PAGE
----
Your company’s employees are “returning to work.”
But is that really true? People aren’t just walking back to their old desks, it’s a lot more complex than that. A lot of your employees, possibly the majority of them, never stopped working, they worked from their homes. Other employees were furloughed or laid off, and even though they are going to increase their working hours now, their jobs have almost certainly changed dramatically. Some of your employees might even have decided not to return to work, and you either have to replace them or eliminate their jobs. And it is even possible that you need to hire some new categories of employees because your needs have changed.
So, are you really “returning” to work? The answer is, not really. You are getting back to work, but actually going somewhere new, and possibly better.
As someone once wrote, “You can’t go home again.” But maybe that will be okay. But how are you going to do it? The more you think about it, the more questions crop up in your mind. In this article, we will take a look at the answers to those questions.
FAQs on Supporting Your Employees
Q: What are the main concerns that our employees are feeling about returning to work?
A: Research into that question is happening right now. But so far, it seems that these are the issues that worry people the most.
Most important concerns reported by employees:
- Access to sanitizers
- Availability of protective gear
- Cleaning procedures in use, including those for computers, keyboards, phones
- Cleanliness and maintenance of washrooms
- Cleanliness of kitchenettes and lunch areas and equipment (fridges, water coolers)
- Cleanliness of cubicles, offices, and work spaces
- Commuting to work
- Health of coworkers
- Social distancing
- Use of elevators and other common areas
- Monitoring of coworkers’ hygiene and use of virus-exposure- limiting protocols
Secondary concerns, but still important:
- Ability of city and local services to treat and respond to people if they become ill
- Access and ease of accessing parking facilities
- Availability and safety of nearby food stores and food concessions
- Building security and security personnel
- Company emergency response procedures
- Evacuation procedures and safety
- Proximity of hospitals and medical facilities
- Reliability and effectiveness of emergency procedures, including evacuation routes
- Security and staffing of parking facilities
- What will the company do if employees become ill on the job?
Q: How can we assure our employees, and protect them, by monitoring the incidence of Covid-19 illnesses in our geographic area?
A: The National Institutes of Health (NIH), a federal government agency, offers authoritative and unbiased information online about the epidemic, as well as an emailed newsletter with updates. In addition, check out Covid-related resources that are provided by your state and local governments.
Q: What is the best way to understand my team’s concerns about returning to the office?
A: KettleSpace is currently conducting a survey about this topic, and will be reporting findings on an ongoing basis. A review of current literature shows that the most common mental health-related concerns related to Covid-19 are anxiety, depression, and panic episodes. In addition, certain pre-existing conditions may cause additional anxiety, including underlying serious illnesses and illnesses, advanced age, and post-traumatic stress disorder. In addition, relationship issues, including stress with their spouses and partners, can increase the anxiety that people feel when returning to work.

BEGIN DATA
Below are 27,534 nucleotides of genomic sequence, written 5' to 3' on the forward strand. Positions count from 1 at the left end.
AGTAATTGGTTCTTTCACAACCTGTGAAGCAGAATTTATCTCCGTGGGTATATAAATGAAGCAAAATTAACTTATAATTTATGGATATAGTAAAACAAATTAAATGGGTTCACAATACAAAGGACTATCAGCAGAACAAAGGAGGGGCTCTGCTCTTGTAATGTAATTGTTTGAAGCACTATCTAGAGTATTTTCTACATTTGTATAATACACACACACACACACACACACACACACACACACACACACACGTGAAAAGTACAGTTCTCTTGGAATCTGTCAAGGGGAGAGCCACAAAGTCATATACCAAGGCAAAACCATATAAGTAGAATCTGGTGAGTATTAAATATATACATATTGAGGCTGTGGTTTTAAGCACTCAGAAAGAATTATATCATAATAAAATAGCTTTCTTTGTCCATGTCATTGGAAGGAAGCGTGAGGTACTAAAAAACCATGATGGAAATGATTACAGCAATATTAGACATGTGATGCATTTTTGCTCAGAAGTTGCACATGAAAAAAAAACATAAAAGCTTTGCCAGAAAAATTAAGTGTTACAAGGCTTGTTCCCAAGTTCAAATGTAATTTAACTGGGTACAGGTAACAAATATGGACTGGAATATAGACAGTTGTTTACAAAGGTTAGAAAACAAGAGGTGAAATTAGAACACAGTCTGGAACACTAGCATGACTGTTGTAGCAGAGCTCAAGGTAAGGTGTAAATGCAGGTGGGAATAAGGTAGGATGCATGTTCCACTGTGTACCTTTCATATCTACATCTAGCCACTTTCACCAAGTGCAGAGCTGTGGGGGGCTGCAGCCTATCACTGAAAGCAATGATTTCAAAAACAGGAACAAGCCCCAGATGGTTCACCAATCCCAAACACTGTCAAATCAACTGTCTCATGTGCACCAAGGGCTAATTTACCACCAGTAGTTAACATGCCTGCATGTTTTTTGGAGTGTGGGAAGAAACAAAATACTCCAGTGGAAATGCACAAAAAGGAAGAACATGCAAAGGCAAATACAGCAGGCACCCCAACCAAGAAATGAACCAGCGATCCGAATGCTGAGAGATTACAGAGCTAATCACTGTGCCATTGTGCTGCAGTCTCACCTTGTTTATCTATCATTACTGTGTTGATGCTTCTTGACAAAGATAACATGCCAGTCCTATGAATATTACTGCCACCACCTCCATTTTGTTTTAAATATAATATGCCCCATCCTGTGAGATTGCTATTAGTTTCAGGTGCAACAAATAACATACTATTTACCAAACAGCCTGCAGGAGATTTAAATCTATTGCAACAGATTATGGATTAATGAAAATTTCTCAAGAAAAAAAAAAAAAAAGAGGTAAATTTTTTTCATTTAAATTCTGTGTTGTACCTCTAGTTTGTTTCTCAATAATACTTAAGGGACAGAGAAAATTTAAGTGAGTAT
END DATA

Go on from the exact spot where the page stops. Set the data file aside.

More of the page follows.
One of the best ways to understand these issues and support your employees is to contact the company that provides your company health plan, if you have one, and to ask about the programs and informational resources they provide. Hospitals in your area are another source of presenters on health topics.
Q: What is the most reliable way to communicate emergency information, information about office closings, etc., with our employees?
A: Be sure to update and collect contact information from all employees before they return to work, especially their cellphone numbers so you can message them immediately with advisories and updates. If you have 10 or more employees and the resources, you can also consider holding a weekly or twice-weekly videoconference where an expert shares health news and other updates.
Q: Should our company try to support employees who are grieving?
A: Although it is tempting - and kind - to try to support employees who have lost loved ones during the pandemic, remember that counseling people who are grieving is best done by trained and qualified mental health professionals. Encourage employees who are grieving to find professional sources of help or, if your company provides a health care plan, find out about the services it pays for and make them available to your employees.
Q: Are there professional associations or other resources I can refer our employees to for counseling?
A: The American Psychological Association (APA) has an online directory of therapists and other services, and a special page of resources related to Covid-19, that are available to anyone.
FAQs on Restarting Your Business
Q: We have heard the term “phased return to work.” What does that mean?
A: It means allowing different people to return to work at different times. But there are different ways to do it. You can allow certain employees to return to your offices in two weeks, in four weeks, and so on, for example. You can also stagger start and end times for workdays. You can allow certain employees to continue working remotely indefinitely. Your choice depends on your needs, and on the needs of your employees.
Q: If our employees do not want to resume commuting to our office(s), what other options are available?
A: You can either let them work from their homes or consider letting them use shared coworking spaces like KettleSpace. KettleSpace is currently developing new ways to let employees identify, establish and use shared working spaces near where they live, so their commuting can be minimized. Business can sign up to get more information about how their teams can use the network of spaces.